China’s premature ageing poses threat to stability and growth – and the global economy

Asia has long ranked as one of the world’s fastest growing regions – today it is also the fastest greying region.

Ageing societies are a problem the world over, with far-reaching implications for pensions, welfare, social stability and growth potential. For Asia, spectacular advances in prosperity have made the demographic challenge particularly acute, since a rapid rise in living standards goes hand-in-hand with longer lives and fewer babies.

Japan has been at the forefront of the crisis; South Korea and Taiwan are hitting a similar demographic wall. Yet Asia’s most dangerous demographic time-bomb ticks not in these mature economies but in China, Asia’s emerging giant. The world’s second largest economy grapples with unique challenges that carry troubling consequences not only for China but the global economy.

China’s demographic problem crept up on it by stealth. A one-child policy designed to contain the world’s biggest population naturally generated assumptions that it had too many people, not too few. Today, its fertility rate stands at 1.4 births per woman, far below the replacement rate of 2.1. China’s working age population is projected to shrink by a quarter to 700 million by 2050. Meanwhile China’s population aged 60 and above is forecast to grow by 50 per cent to 300 million by 2030. India is expected to overtake China, population 1.38 billion, as the world’s most populous nation within a decade.

China’s sheer size makes its demographics dangerous. A population-driven downturn in such a huge and economically-vital nation would have huge knock-on effects in the globalised world. And other distinctive factors give further reason for worry. First, China faces not only the twin problems of a shrinking workforce and ageing population, but a third dilemma in a skewed gender ratio of roughly 115 boys born for every 100 girls (due to gender-selective abortions).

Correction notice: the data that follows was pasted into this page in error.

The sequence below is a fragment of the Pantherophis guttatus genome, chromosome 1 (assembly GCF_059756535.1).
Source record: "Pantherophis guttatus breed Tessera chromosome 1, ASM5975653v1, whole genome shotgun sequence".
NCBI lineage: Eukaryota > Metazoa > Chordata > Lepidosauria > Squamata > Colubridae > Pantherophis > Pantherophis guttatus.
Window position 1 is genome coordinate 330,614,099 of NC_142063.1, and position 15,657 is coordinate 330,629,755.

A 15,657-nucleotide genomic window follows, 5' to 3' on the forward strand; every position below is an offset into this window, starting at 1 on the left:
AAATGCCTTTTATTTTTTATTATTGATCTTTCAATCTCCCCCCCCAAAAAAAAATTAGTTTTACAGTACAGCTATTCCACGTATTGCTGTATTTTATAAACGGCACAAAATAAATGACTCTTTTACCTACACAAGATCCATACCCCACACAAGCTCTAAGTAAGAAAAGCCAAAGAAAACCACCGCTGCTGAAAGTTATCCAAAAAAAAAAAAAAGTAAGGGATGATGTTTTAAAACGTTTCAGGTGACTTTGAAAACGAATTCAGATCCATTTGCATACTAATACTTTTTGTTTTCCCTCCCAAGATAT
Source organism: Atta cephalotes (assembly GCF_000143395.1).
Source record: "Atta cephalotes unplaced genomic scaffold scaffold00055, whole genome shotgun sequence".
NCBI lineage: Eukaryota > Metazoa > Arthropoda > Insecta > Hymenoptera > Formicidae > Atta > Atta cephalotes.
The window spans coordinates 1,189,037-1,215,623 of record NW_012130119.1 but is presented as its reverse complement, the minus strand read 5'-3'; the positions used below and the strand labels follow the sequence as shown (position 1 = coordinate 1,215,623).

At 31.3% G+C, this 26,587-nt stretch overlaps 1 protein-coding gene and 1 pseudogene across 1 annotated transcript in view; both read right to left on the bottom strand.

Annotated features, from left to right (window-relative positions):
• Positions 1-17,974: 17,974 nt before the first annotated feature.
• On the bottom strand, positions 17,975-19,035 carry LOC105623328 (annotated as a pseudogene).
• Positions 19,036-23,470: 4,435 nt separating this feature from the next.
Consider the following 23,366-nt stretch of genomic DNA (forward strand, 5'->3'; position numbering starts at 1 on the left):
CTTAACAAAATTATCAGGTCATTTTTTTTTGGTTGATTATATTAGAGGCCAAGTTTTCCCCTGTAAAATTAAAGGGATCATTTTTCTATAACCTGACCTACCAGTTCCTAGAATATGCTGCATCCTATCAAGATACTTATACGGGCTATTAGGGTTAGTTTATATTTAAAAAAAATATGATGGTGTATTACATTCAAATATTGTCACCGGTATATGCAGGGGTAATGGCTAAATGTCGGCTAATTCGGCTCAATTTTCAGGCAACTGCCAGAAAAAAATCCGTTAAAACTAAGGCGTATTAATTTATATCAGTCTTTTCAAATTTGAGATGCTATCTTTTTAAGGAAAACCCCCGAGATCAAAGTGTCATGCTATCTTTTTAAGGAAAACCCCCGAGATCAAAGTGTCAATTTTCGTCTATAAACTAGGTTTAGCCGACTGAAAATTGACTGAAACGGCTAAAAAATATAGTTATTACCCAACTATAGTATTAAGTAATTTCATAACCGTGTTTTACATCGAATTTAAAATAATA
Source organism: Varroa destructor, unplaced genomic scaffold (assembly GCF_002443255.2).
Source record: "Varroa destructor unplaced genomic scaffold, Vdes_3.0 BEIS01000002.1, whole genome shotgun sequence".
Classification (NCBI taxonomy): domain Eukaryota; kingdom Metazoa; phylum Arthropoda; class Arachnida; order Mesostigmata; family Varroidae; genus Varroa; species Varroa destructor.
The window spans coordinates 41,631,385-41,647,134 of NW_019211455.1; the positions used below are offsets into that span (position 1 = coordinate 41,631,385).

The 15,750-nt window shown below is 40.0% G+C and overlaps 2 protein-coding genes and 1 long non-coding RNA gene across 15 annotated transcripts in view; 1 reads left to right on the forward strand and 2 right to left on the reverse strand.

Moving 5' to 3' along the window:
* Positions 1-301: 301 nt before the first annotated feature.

Up to 30 million Chinese men – many impoverished and poorly educated in the countryside – are doomed to life without a marriage partner. That alone may not be a recipe for explosive social unrest. But combined with other problems – the burden of caring for elders, a runaway debt load, endemic local government corruption, wanton land appropriations, and (perhaps chiefly) the realisation that, for countless millions, the promised “Chinese Dream” may be a mere chimera – the prospects for social cohesion seem less promising.

China’s tragedy is that it has hit its demographic wall while still an emerging economy. Japan’s population crunch began long after it became a mature developed economy, with welfare state buffers to ease the burden. China’s fertility rate of 1.4 births per woman is low even for a wealthy country, considering the developed world average is 1.7. For a developing country – with GDP per head of about a sixth of Singapore and a quarter the US at purchasing power parity – it’s calamitous. Rich countries with similar birth rates to China may face decline, but chances are good the ride will be fairly gentle. China’s looming demographic bust can be expected to be traumatic. A shrinking pool of younger Chinese who have not achieved middle-income status will be burdened with supporting the swelling ranks of elderly Chinese, even as central authorities find themselves with fewer resources than advanced economies to ease the pain.

For the world economy, China’s demographic problem is troubling because it means tearing up a script that has become global corporate mantra. This is the stage at which China should begin moving from an investment-led to consumer-led economy, driven by a middle-class eager to mop up the products of global multinationals. As growth in home markets becomes harder to find, corporations have looked to China and its consumers as the engine of growth.

China has also driven a commodities boom on the back of investment in highways, housing projects, communications towers and the like – all envisioned to create a suitable environment for the great Chinese middle-class. The emergence of this middle-class – at least in the form and magnitude envisioned – is today thrown into question. To expand, economies need a combination of population, investment and productivity growth. China is peaking on all three fronts – and that should be deep cause for concern, both for China and the world.